Back in 2016, Rep. Brian Mast, a Republican of Florida, received $2,000 from Foley's campaign committee but publicized that he never cashed the check. His campaign spokesman, Brad Stewart, confirmed the campaign never cashed the check and did not want nor accept Foley's donations.
Mast has been vocal about supporting Florida's school legislation, imploring critics on Twitter to "stop trying to force your views on sexuality onto our children!"
Soon after resigning from Congress, Foley went to rehab for alcohol misuse and emotional issues. His lawyer disclosed that the former congressman had been molested by a Catholic clergyman when he was a teenager, and that Foley was gay — exposing what had already been an open secret on Capitol Hill and in Florida
Foley is now a lobbyist.
As of the first three months of this year — meaning 16 years after leaving office — the Foley campaign committee still had $426,289.38 in cash on hand, filings show.
Foley left Congress with a seven-figure campaign cash reserve. His old campaign committee remains technically active — a situation, seen among many former members of Congress, that good-government organizations have dubbed "zombie campaigns."
Legally, Foley's campaign committee can continue to make political and charitable donations and could conceivably disgorge the remaining cash to the US Treasury's general fund. But Foley isn't permitted to spend the money on himself.
In a 2020 letter to the FEC, Foley's treasurer, Donna Foley Winterson, said Foley didn't intend to run for office again and planned to terminate the account after filing his 2022 tax returns, adding that "a balance deemed adequate to fulfill our 2022 income tax liability will be retained."
Over the years, Foley has slowly but steadily donated his committee's surplus funds to numerous other causes, from the Museum of the Bible in Washington, DC, to food banks and the gay chorus Voices of Pride in Palm Beach.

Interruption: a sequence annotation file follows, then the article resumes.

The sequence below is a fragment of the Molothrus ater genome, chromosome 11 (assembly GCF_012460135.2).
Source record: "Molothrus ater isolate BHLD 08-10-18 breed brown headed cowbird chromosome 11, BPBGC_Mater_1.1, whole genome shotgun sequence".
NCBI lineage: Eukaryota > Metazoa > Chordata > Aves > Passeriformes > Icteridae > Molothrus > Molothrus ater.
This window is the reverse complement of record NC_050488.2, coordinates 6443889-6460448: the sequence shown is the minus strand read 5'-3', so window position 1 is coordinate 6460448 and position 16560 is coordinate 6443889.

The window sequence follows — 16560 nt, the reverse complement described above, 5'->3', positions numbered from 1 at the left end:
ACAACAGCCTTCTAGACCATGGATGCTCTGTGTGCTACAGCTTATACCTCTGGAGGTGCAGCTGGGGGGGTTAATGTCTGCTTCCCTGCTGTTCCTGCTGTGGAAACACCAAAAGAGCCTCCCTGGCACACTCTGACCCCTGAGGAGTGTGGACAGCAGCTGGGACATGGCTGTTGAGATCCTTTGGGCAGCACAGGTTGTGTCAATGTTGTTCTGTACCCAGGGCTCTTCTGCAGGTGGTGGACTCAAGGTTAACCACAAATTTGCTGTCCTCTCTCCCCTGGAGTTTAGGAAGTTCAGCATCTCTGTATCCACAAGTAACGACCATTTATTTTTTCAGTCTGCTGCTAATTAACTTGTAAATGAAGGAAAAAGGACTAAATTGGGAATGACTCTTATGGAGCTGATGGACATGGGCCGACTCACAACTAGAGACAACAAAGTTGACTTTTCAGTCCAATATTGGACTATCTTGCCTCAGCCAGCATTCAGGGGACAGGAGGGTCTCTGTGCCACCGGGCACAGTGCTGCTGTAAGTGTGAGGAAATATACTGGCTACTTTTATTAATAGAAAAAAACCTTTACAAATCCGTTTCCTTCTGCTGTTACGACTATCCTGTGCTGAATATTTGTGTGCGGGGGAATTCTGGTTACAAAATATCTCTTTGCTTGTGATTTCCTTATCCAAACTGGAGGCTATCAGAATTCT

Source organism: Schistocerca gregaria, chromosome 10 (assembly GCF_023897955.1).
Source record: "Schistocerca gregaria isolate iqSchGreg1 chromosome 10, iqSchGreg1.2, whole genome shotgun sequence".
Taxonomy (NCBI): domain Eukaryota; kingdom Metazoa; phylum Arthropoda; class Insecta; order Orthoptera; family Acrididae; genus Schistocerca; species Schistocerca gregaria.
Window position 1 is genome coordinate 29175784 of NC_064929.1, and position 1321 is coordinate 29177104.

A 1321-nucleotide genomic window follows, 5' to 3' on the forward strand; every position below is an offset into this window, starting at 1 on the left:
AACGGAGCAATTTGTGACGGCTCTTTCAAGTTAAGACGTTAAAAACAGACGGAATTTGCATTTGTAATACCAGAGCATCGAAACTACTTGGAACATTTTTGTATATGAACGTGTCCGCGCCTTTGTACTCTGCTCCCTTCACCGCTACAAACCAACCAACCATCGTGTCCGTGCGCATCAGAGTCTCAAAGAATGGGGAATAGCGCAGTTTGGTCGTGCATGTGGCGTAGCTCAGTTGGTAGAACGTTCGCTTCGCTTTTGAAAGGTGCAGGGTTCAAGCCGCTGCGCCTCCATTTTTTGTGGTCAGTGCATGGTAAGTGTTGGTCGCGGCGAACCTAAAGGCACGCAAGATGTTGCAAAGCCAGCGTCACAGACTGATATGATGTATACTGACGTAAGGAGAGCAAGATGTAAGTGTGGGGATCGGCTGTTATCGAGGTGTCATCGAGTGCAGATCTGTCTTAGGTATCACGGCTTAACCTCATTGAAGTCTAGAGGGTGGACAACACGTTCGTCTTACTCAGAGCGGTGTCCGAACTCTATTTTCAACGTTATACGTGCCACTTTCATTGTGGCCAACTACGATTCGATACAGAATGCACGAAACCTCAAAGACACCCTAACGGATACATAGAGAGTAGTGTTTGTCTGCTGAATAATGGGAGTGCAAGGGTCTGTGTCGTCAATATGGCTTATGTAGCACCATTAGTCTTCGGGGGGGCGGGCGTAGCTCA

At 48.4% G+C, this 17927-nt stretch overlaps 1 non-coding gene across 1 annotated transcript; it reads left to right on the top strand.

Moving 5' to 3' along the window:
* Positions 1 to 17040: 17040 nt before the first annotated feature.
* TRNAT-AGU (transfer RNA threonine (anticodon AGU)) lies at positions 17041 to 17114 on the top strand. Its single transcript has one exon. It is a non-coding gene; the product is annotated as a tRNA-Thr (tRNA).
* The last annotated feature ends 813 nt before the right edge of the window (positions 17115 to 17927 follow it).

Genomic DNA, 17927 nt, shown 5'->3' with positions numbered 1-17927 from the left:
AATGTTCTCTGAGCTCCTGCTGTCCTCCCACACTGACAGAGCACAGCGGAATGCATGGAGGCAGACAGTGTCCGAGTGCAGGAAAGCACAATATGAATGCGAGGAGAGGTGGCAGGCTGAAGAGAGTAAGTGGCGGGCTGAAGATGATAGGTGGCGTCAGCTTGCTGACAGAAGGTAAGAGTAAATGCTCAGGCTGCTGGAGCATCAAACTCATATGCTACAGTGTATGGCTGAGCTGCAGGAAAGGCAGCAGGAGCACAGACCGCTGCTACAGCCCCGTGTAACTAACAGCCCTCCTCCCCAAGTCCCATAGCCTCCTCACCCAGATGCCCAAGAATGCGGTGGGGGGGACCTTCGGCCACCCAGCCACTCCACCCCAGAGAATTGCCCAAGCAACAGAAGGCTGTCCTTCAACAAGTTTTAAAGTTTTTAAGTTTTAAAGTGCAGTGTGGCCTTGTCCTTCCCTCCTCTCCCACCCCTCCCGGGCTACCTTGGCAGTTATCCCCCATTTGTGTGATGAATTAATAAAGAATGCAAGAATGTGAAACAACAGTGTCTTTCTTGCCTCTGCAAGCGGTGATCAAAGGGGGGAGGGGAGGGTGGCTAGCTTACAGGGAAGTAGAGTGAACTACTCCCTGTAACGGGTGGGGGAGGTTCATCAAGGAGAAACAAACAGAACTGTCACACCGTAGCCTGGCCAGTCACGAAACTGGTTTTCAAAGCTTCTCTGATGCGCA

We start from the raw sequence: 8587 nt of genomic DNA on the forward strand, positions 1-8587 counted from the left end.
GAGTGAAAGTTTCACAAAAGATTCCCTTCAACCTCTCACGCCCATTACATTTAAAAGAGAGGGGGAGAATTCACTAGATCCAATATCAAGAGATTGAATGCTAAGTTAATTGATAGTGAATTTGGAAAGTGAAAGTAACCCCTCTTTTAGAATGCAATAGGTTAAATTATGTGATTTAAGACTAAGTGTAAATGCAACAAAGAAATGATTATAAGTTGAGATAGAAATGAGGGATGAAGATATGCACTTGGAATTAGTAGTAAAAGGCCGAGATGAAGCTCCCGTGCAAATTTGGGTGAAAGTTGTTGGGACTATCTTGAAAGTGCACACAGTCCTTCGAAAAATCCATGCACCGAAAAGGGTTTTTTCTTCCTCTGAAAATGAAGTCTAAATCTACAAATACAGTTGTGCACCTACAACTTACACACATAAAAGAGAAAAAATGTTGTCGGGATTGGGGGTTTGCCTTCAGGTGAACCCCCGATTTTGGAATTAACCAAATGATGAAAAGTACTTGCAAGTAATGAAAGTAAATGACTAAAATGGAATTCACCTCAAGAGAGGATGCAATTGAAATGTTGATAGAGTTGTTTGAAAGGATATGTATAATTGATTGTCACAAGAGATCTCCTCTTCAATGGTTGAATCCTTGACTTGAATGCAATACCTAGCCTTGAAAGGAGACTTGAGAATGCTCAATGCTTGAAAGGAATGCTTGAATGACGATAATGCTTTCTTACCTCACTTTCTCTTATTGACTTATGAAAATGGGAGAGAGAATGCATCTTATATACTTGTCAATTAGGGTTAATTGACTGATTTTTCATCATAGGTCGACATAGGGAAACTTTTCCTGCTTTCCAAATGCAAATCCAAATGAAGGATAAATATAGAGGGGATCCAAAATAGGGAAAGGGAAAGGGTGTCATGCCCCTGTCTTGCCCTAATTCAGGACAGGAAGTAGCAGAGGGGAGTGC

Foley told the Sun Sentinel in 2019 that he at times missed being in public service.
"This was my life for so many years," he said. "And you know it's hard to be in a room with people that were your huge supporters and you let them down. So, there's a bit of, you know, sadness."
'Grooming' emerges as GOP attack
While the Republican Party of Palm Beach County appears open to having Foley participate in conservative politics, other factions of the party are weaponizing terms such as "groomer" and "pedophile" following the dispute over Florida's
DeSantis' allies in his office, in conservative politics, and in media outlets such as Fox News have accused opponents of the law of supporting "grooming" children. The term "grooming" typically refers to pedophiles who try to gain the trust of their underage victims so they'll accept sexual assault without telling an adult.
The pro-Republican Political Action Committee American Principles Project used the term "groomed" in a recent fundraising email and several opinion pieces in conservative news outlets have called the legislation the "Anti-Grooming Bill."
Rep. Marjorie Taylor Greene, a Republican of Georgia, said she planned to introduce a national version in Congress. This week on Conservative America's Voice she called Democrats "the party of pedophiles."
While Republicans are doubling down on the legislation, insisting that parents should be informed about their children's schooling and any questions they might have about their gender identity and sexuality, Democrats and LGBTQ+ rights organizations say they worry about outing students to families who aren't accepting or might even be violent.